The book went on to spin the tale of a charmed girl named Rapunzel, who spent her days in the tower sewing dresses with a friend. She loved when the witch came to visit and teach songs, including one that made Rapunzel's hair grow longer. But tension arrived: One day, Rapunzel looked out the window and saw a fair in the village nearby. She wanted to go, but the witch was off tending to her garden and couldn't let her out. Fortunately, a prince riding by in his carriage called up to her, "Rapunzel! Why aren't you at the fair?"This is all wrong. The witch character has to be a threshold guardian or Rapunzel can't come into her power. And the archetype of the witch is meant to be a bit scary, because s/he is a wielder of power.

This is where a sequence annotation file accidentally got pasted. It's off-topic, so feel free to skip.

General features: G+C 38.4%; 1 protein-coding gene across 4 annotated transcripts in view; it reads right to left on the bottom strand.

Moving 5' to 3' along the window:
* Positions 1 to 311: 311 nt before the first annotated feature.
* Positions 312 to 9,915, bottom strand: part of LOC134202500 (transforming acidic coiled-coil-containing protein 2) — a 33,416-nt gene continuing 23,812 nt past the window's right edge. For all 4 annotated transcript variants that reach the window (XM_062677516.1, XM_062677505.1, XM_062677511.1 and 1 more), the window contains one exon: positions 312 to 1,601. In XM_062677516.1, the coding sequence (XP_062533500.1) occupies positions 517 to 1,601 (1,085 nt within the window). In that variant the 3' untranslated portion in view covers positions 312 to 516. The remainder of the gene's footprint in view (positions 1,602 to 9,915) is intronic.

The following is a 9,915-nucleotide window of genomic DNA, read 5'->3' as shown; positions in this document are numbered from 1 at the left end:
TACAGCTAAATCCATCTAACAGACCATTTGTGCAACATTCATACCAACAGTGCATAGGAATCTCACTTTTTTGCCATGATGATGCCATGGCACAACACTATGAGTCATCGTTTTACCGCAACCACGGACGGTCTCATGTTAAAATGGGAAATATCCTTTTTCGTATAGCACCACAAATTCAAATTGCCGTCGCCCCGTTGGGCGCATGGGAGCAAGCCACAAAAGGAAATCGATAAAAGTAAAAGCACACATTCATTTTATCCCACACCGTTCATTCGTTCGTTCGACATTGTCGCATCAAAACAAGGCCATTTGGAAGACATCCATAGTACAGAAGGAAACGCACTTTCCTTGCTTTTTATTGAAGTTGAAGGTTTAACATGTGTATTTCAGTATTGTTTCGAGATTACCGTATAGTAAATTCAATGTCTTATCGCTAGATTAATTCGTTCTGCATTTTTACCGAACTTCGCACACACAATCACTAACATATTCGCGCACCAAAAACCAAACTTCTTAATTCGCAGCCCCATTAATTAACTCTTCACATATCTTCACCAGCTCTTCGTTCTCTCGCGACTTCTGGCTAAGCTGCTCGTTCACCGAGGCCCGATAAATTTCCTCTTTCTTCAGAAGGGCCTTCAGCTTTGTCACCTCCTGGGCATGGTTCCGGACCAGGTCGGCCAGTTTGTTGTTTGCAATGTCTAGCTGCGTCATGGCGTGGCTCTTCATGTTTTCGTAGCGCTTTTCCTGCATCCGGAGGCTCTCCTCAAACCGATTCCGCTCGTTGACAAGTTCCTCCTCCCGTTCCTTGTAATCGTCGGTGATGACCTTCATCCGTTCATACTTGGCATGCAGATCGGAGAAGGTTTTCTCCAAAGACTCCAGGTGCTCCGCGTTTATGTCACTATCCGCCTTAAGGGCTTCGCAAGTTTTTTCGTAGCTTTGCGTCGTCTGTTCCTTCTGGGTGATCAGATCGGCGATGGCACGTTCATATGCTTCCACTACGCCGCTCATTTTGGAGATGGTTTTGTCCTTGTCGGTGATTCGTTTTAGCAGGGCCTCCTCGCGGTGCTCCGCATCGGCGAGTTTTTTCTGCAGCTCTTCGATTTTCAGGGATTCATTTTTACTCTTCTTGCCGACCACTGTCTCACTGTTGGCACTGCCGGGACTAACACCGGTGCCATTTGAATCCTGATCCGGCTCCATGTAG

Of course this sort of thing has been going on for centuries, though this is a particularly schmalzy and fluffy version. Cinderella (the Perrault version) is a bowdlerized version of Aschenpüttel (Brothers Grimm version), which has much darker and earthier elements - in Perrault's version it's a glass slipper, but in Grimm it's made of fur, and the ugly sisters cut bits off their feet to fit into it, and are only caught out in their deception when blood oozes over the side.
I am sure that Clarissa Pinkola-Estes (author of the excellent Women Who Run with the Wolves) would have a thing or two to say about this evisceration of Rapunzel. And so would Bruno Bettelheim (author of The Uses of Enchantment). Indeed, in the rest of the Boston Globe article, various experts do point out why we need fairy-tales that aren't twee.
Hat-tip to Steve.